“Super Sisters”: Review.  There was potential, but there was no self-awareness of genre
  • Alaa the teenager (Katarzyna Galuszka) does not fit into the world of the provinces around her. He still rebels and works against his father (Grzegorz Damici), a physics teacher at a local school. When Alaa discovers by chance that he has supernatural powers and meets his sister Lina (Karolina Proshnica), which she never knew existed, has her life turned upside down – literally.
  • film “MetaDirected by Maciej Barczewski can be seen in Polish cinemas from May 10.

In an interview, Barczewski said he grew up on Spielberg’s neo-adventure cinema. This can be seen very clearly in the new film by the director “The Master”. Joe Dante’s films (Gremlins Are Roaring, Uptown, Matinee) should be particularly close to him, since the pro-family message of his superhero story about estranged sisters with superpowers resonates so strongly. Ala (Katarzyna Gałązka) and Lena (Karolina Bruchnicka) are experimented on in the late 1980s by a secret cell of the Polish People’s Army. Headed by the cartoonishly demonic Colonel (Marek Kalita), the facility was officially closed after the fall of the Iron Curtain and the defeat of the Evil Empire. As befits an Austin Powers villain, the Colonel does not want to come to terms with this, and with Hector (Mateusz Kosiukevich), who looks like Polo Young from “Double Strike”, pursuing alongside his sister who had been freed from his underwater laboratory. Alaa does not know that her father (Grzegorz Damici), who teaches physics at a regional high school, is actually a scientist from the Communist army, who participated in a secret experiment in the past, and decided to save and raise her while she was unaware of his origins. The colonel did not forget her. Lena, who rides a wheelchair, like Charles Xavier from “X-Men,” was also not forgotten, and Alla had no idea she existed.

Tracing paper covers the tracing paper, and the diagram follows. There’s nothing wrong with that, as we get classic superhero cinema from the VHS era. It’s been 8 years since the premiere of the first season of Stranger Things, which was built on the same concept. Barczewski and co-screenwriter Krzysztof Gureczny have made a film for viewers who know well the story, which refers to the entire cinema of the 1980s, about the experiments of secret services (American, not Soviet) on children with superpowers. Copied by Ala and Lena, Eleven has become an iconic part of global popular culture. So I expected the creators of “Supersisters” to ironically rehash the phrase “Stranger Things” instead of turning it into…a simple ripoff. There’s a direct reference to the Duffer series at the end of the film, when the heroine mentions Hawkins, Indiana, but it feels like a calculated ploy by Netflix. Well, unless we get a crossover of universes from 1980s Poland and Arizona in the sequel, which would be a totally delicious idea.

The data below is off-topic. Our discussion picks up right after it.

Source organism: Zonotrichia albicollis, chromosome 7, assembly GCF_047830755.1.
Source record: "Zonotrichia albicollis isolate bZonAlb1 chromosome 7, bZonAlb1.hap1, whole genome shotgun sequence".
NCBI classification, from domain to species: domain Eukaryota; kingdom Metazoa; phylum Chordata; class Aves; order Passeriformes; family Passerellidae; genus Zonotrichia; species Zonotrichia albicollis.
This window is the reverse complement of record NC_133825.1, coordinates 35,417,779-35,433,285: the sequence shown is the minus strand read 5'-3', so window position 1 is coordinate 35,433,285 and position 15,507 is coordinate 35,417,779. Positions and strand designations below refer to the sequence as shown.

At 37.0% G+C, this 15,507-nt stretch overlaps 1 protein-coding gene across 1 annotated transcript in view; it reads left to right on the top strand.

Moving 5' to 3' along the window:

The biggest problem with Super Sisters is the lack of self-deprecating humor. I don’t expect the self-awareness of “Deadpool” or “Guardians of the Galaxy,” but Barczewski can take a look at James Gunn’s superhero cinema, which deftly mocks the rules of the genre without deviating from Marvel’s (now rival DC) canon. . “Super Sisters” is reminiscent of “Flash Gordon” or “Punisher” with Dolph Lundgren. It’s all very serious and drawn with a very heavy hand. While this works well in family themes filled with Joe Dante’s atmosphere, in the climatic action scenes the director leans towards Marek Bystrak, who, however, has a strong special effects budget. Gałązka and Bruchnicka, as well as Dżer (Tymoteusz Frączek), modeled after Dustin from Stranger Things, are good at building friendships and sisterly relationships, but in the final duel Lena comes off like a heroine from a Dario Argento horror film who has drunkenly overdosed on panna. quota. These scenes would be much less caricatured if the creators winked at us from the beginning and balanced on the verge of self-parody. Or maybe they do but I don’t notice?

“Supersisters” is also devoid of the typical Polish element, which would distinguish the film from the superhero booms of world cinema. It’s all set in the early 90s, when teenagers listen to Western pop music, led by George Michael’s “Freedom”, and not Polish songs. Instead of food trucks, they have food stands, and kids run through the streets instead of Chevrolets. But nothing comes of it, except that the creators emotionally play on retro longing in the style of “Stranger Things”. A Walkman here, a Walkman there. An amusement park here instead of Fortnite, and an amusement park there instead of streaming games. It’s unfortunate that no attempt was made to place Polish teens with the superpowers in the unique atmosphere of Poland pursuing the American dream seen in “Dynasty.” There was plenty of room for screenwriters, but a safe imitation of Hawkins was chosen. Well, there’s a joke about Lech Walesa. Almost as psychedelic as the one in “Aftermath.”

This isn’t to say that “Supersisters” is a failure. We’re thrilled that producing duo Anita Hickinbotham and Leszek Budzak are not afraid to invest in pure entertainment cinema once again. In the case of this film, a little more spark of self-irony and the courage to blend Yankee postmodernism with Polish familiarity, which defined the success of “Machete” by the same producing duo, might have helped. Well, maybe the creators will spread their wings in the sequel and it will be revealed that the sisters still have a part of the world to save. After all, the 1990s in Poland were a time full of snake valleys.


“Super Sisters”, dir. Maciej Barczewski. Release date: May 10, 2024

Read more: A Polish film like no other. Special effects straight from Hollywood

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